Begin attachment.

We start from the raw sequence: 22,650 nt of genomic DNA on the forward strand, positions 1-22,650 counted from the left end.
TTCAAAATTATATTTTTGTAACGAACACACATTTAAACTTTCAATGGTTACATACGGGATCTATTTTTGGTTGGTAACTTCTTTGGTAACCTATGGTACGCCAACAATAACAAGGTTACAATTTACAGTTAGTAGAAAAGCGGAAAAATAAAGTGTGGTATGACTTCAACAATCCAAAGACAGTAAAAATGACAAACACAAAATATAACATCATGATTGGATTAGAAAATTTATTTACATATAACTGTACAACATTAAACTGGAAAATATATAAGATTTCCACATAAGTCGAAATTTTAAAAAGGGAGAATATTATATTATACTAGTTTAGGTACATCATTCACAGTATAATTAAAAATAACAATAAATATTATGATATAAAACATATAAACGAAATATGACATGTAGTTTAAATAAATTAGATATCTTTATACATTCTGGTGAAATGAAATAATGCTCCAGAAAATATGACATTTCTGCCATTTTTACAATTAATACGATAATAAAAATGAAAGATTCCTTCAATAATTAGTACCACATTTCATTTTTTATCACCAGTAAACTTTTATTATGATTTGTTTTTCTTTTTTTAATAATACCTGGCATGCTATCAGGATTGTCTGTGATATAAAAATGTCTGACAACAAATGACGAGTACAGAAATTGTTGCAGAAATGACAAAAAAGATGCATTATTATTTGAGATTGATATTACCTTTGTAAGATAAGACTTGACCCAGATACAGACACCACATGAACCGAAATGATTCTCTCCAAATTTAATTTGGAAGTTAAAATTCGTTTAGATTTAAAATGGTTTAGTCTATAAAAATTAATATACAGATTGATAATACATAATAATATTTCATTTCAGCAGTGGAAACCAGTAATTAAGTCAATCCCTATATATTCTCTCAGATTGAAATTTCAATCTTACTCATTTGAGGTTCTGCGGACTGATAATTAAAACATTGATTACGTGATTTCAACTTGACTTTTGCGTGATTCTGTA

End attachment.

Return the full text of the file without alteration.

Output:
We start from the raw sequence: 22,650 nt of genomic DNA on the forward strand, positions 1-22,650 counted from the left end.
TTCAAAATTATATTTTTGTAACGAACACACATTTAAACTTTCAATGGTTACATACGGGATCTATTTTTGGTTGGTAACTTCTTTGGTAACCTATGGTACGCCAACAATAACAAGGTTACAATTTACAGTTAGTAGAAAAGCGGAAAAATAAAGTGTGGTATGACTTCAACAATCCAAAGACAGTAAAAATGACAAACACAAAATATAACATCATGATTGGATTAGAAAATTTATTTACATATAACTGTACAACATTAAACTGGAAAATATATAAGATTTCCACATAAGTCGAAATTTTAAAAAGGGAGAATATTATATTATACTAGTTTAGGTACATCATTCACAGTATAATTAAAAATAACAATAAATATTATGATATAAAACATATAAACGAAATATGACATGTAGTTTAAATAAATTAGATATCTTTATACATTCTGGTGAAATGAAATAATGCTCCAGAAAATATGACATTTCTGCCATTTTTACAATTAATACGATAATAAAAATGAAAGATTCCTTCAATAATTAGTACCACATTTCATTTTTTATCACCAGTAAACTTTTATTATGATTTGTTTTTCTTTTTTTAATAATACCTGGCATGCTATCAGGATTGTCTGTGATATAAAAATGTCTGACAACAAATGACGAGTACAGAAATTGTTGCAGAAATGACAAAAAAGATGCATTATTATTTGAGATTGATATTACCTTTGTAAGATAAGACTTGACCCAGATACAGACACCACATGAACCGAAATGATTCTCTCCAAATTTAATTTGGAAGTTAAAATTCGTTTAGATTTAAAATGGTTTAGTCTATAAAAATTAATATACAGATTGATAATACATAATAATATTTCATTTCAGCAGTGGAAACCAGTAATTAAGTCAATCCCTATATATTCTCTCAGATTGAAATTTCAATCTTACTCATTTGAGGTTCTGCGGACTGATAATTAAAACATTGATTACGTGATTTCAACTTGACTTTTGCGTGATTCTGTA